Why PS just doesn't matter
I always find it a worthwhile exercise, when considering any theological or philosophical idea to ask the question of what actual difference it makes to our conscious experience of life. In other words, what is its "cash value" in the real world in terms of actually making any sort of difference at all? When I examine the concepts of Christianity with and without Penal Substitution, I can't seem to find any actual differences.
To say that "God is loving and so forgives out sins when we repent" seems functionally equivalent (in terms of how it ties into other doctrines and experiences) to saying "God doesn't forgive sin and demands punishment, but out of love sent Christ to take our sins onto himself, and therefore 'forgives' our sins when we repent". Similarly to say "God decided at the beginning of time that he would perform a final eternal judgment based on faith in Christ" seems functionally equivalent to "God decided at the beginning of time he would perform a final eternal judgment based on righteousness, but no humans could possibly achieve the required standard, but anyone who has faith gets righteousness imputed to them from Christ and thus passes the final judgment because of their faith in Christ."
In other words, the exact consequences to us and experiences of a penal substitutionary system seem to be able to be replicated without all the penal substitutionary doctrines being there. Thus if you isolated the penal substitutionary system as a 'black box' and just consider the inputs and outputs to the system (ie its functional effects), then you can't actually tell just by looking at how the black box is working whether it's penal substitution there or not. Someone could switch out the entire black box and replace it with another black box filled with non-PS theology that performs exactly the same function within the wider theological system.
What does this mean? Well, on the one hand, it doesn't affect the truth value of penal substitution (ie whether it is true or not). Whether PS is true or false is totally independent of any functional analysis about how it interacts with observable experience. But on the other hand, if something is functionally equivalent to its own non-existence then it is of zero importance and relevance. This is why in Science a really important thing about a theory is that it's testable. If it is functionally equivalent to other theories then it's totally impossible to tell which theory is actually the true one.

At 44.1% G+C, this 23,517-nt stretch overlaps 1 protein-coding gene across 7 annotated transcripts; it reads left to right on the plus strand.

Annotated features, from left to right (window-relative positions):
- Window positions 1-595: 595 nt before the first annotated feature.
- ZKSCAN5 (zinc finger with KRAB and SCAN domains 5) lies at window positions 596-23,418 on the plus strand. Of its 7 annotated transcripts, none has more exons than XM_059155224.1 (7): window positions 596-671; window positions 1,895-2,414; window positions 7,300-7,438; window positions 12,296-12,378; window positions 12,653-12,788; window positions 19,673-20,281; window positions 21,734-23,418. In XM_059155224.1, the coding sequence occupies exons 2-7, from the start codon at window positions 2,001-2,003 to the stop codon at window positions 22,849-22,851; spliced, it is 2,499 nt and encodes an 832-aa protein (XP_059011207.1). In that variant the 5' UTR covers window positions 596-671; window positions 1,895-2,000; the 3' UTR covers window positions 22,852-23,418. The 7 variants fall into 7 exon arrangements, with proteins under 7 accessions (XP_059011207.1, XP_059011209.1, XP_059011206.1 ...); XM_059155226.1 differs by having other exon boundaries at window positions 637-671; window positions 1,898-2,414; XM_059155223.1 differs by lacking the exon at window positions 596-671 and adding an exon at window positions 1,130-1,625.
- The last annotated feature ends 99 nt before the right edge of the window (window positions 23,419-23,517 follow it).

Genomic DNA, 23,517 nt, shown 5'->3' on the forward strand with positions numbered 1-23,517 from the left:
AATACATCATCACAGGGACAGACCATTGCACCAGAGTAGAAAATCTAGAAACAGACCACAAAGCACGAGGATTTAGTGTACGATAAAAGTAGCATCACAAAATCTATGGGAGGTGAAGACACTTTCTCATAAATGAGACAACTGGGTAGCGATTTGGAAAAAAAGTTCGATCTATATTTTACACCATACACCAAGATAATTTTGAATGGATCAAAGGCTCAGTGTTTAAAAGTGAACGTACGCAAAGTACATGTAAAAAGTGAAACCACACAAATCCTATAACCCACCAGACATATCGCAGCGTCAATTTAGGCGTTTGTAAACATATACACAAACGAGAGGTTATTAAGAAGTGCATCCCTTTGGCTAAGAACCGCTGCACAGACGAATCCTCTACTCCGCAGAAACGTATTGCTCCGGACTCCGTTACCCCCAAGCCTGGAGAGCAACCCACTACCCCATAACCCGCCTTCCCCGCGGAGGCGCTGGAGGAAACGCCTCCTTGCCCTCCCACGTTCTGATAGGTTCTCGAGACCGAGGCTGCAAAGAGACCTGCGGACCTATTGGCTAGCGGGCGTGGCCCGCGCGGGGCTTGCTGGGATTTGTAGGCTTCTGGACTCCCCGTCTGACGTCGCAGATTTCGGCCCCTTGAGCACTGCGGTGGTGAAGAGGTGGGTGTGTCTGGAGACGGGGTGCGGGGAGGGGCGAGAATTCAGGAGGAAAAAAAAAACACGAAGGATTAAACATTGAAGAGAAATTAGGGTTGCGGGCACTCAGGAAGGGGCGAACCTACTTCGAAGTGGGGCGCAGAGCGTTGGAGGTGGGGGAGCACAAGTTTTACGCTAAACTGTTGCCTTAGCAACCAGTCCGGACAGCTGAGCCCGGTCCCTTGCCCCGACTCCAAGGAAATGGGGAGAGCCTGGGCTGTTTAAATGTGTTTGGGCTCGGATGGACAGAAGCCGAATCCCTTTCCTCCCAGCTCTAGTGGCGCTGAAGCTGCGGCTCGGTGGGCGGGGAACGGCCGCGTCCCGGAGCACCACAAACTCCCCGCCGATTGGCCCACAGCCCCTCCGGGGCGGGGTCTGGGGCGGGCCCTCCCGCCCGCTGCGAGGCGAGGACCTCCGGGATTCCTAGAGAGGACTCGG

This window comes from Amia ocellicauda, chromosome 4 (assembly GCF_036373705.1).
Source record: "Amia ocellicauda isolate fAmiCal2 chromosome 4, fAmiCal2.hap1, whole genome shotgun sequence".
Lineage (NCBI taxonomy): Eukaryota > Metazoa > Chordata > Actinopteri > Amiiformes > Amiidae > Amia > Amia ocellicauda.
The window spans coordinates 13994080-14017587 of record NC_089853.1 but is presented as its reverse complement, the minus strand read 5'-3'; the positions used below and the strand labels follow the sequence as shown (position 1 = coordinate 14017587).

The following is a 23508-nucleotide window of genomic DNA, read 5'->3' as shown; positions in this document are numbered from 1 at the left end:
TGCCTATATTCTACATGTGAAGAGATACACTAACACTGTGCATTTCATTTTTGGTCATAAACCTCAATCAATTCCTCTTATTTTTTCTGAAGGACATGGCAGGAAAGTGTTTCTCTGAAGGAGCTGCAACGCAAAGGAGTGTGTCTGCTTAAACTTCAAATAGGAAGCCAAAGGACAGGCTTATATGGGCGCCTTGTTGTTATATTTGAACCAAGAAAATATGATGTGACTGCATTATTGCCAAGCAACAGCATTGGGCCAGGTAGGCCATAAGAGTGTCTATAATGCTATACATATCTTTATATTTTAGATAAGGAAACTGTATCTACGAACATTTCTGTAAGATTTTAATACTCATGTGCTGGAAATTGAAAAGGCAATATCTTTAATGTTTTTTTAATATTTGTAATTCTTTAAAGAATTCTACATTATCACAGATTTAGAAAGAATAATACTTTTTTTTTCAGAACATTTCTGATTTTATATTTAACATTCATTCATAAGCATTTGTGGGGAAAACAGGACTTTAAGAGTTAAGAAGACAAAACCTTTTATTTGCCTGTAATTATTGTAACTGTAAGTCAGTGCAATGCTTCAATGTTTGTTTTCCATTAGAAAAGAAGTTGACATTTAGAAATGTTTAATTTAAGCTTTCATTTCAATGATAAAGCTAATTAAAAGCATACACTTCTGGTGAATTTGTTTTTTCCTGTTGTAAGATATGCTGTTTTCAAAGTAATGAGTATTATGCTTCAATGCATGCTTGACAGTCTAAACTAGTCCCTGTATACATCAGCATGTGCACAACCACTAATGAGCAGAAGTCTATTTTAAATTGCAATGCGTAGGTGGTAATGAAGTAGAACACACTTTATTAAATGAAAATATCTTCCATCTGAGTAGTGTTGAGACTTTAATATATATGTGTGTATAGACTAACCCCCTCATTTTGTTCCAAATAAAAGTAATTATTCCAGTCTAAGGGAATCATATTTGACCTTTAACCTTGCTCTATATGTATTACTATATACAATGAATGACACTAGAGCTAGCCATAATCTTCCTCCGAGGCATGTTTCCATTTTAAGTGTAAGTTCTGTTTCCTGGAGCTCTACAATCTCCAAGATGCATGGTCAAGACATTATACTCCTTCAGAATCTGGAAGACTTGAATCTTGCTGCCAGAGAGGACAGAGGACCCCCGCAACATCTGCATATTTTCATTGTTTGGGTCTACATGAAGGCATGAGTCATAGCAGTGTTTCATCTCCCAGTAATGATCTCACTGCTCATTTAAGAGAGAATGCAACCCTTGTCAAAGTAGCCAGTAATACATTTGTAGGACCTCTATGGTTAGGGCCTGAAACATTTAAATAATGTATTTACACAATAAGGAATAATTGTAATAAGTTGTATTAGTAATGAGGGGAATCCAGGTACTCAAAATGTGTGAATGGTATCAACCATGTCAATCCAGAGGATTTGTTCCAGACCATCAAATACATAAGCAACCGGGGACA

PS in my estimation seems to come pretty close to being functionally equivalent to a theology that contains no PS. The implication of this is that it is not an important doctrine. It might be true, but it isn't important that it's true. It's truth does not have effects on our lives that are any different to the effects its falsity would have on our lives. In fact in my experience it is fairly common among the average evangelical to hold all the standard doctrines (salvation by faith, good works flow from true faith, eternal life for believers, forgiveness upon repentance) which are themselves functionally equivalent to PS, without bothering to add PS on the grounds that "it doesn't make any sense" (as one boy on TV describing his faith put it). The tendency is to embrace the evangelical paradigm in general and ignore PS because this is perfectly doable, and for people who don't see PS as making logical sense it makes sense to swap out PS and maintain functional equivalence.
So, in summary, I do not think it can be validly claimed that PS is an important or central doctrine within the Christian faith, when it can be so easily in theory and practice swapped-out for other ideas. Whether PS is actually true or not or is taught in the bible or not is something we have to decide for ourselves. But whichever is the case it makes no direct difference to our wider theological paradigm and to our everyday experiences, because PS is very close to functionally equivalent to its own non-existence, and as a result of this is simply unimportant. The difference between "a God who is loving and forgives sins out of love" and "a God who demands justice be repaid but removes this need from himself by Jesus and thus forgives sins out of love" lies only in the semantics, logic and character of God depicted within this statements and not at all in the resultant functionality of these two doctrines or how they relate to our everyday experience of life.